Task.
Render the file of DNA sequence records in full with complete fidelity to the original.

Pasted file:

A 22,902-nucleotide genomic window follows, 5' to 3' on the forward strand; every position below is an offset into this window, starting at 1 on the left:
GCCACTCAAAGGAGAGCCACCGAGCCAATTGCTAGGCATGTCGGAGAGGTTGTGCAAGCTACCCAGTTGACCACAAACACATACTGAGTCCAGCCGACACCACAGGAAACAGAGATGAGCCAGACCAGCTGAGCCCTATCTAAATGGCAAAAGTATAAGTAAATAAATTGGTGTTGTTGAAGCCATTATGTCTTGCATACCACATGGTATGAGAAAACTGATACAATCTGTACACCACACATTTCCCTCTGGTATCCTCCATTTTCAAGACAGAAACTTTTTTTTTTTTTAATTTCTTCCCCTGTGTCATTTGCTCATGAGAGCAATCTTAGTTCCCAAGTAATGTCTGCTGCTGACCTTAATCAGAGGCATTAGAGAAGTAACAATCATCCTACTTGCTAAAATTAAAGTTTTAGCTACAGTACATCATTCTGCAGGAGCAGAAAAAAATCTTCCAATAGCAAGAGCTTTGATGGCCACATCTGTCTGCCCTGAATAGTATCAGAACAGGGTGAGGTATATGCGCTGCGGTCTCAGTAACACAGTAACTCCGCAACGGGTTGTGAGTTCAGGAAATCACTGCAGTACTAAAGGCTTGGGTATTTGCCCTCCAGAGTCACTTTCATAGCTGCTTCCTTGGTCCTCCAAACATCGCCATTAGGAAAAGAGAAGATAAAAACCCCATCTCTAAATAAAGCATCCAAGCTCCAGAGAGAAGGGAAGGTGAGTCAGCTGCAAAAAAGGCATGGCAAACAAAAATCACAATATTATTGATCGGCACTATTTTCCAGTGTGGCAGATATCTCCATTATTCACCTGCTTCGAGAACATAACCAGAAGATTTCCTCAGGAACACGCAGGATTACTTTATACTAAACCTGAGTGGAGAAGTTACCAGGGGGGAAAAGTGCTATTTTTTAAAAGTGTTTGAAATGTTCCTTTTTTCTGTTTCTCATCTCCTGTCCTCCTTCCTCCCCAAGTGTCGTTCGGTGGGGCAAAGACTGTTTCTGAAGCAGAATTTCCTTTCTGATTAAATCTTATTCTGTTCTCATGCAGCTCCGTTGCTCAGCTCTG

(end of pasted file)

A 22,902-nucleotide genomic window follows, 5' to 3' on the forward strand; every position below is an offset into this window, starting at 1 on the left:
GCCACTCAAAGGAGAGCCACCGAGCCAATTGCTAGGCATGTCGGAGAGGTTGTGCAAGCTACCCAGTTGACCACAAACACATACTGAGTCCAGCCGACACCACAGGAAACAGAGATGAGCCAGACCAGCTGAGCCCTATCTAAATGGCAAAAGTATAAGTAAATAAATTGGTGTTGTTGAAGCCATTATGTCTTGCATACCACATGGTATGAGAAAACTGATACAATCTGTACACCACACATTTCCCTCTGGTATCCTCCATTTTCAAGACAGAAACTTTTTTTTTTTTTAATTTCTTCCCCTGTGTCATTTGCTCATGAGAGCAATCTTAGTTCCCAAGTAATGTCTGCTGCTGACCTTAATCAGAGGCATTAGAGAAGTAACAATCATCCTACTTGCTAAAATTAAAGTTTTAGCTACAGTACATCATTCTGCAGGAGCAGAAAAAAATCTTCCAATAGCAAGAGCTTTGATGGCCACATCTGTCTGCCCTGAATAGTATCAGAACAGGGTGAGGTATATGCGCTGCGGTCTCAGTAACACAGTAACTCCGCAACGGGTTGTGAGTTCAGGAAATCACTGCAGTACTAAAGGCTTGGGTATTTGCCCTCCAGAGTCACTTTCATAGCTGCTTCCTTGGTCCTCCAAACATCGCCATTAGGAAAAGAGAAGATAAAAACCCCATCTCTAAATAAAGCATCCAAGCTCCAGAGAGAAGGGAAGGTGAGTCAGCTGCAAAAAAGGCATGGCAAACAAAAATCACAATATTATTGATCGGCACTATTTTCCAGTGTGGCAGATATCTCCATTATTCACCTGCTTCGAGAACATAACCAGAAGATTTCCTCAGGAACACGCAGGATTACTTTATACTAAACCTGAGTGGAGAAGTTACCAGGGGGGAAAAGTGCTATTTTTTAAAAGTGTTTGAAATGTTCCTTTTTTCTGTTTCTCATCTCCTGTCCTCCTTCCTCCCCAAGTGTCGTTCGGTGGGGCAAAGACTGTTTCTGAAGCAGAATTTCCTTTCTGATTAAATCTTATTCTGTTCTCATGCAGCTCCGTTGCTCAGCTCTG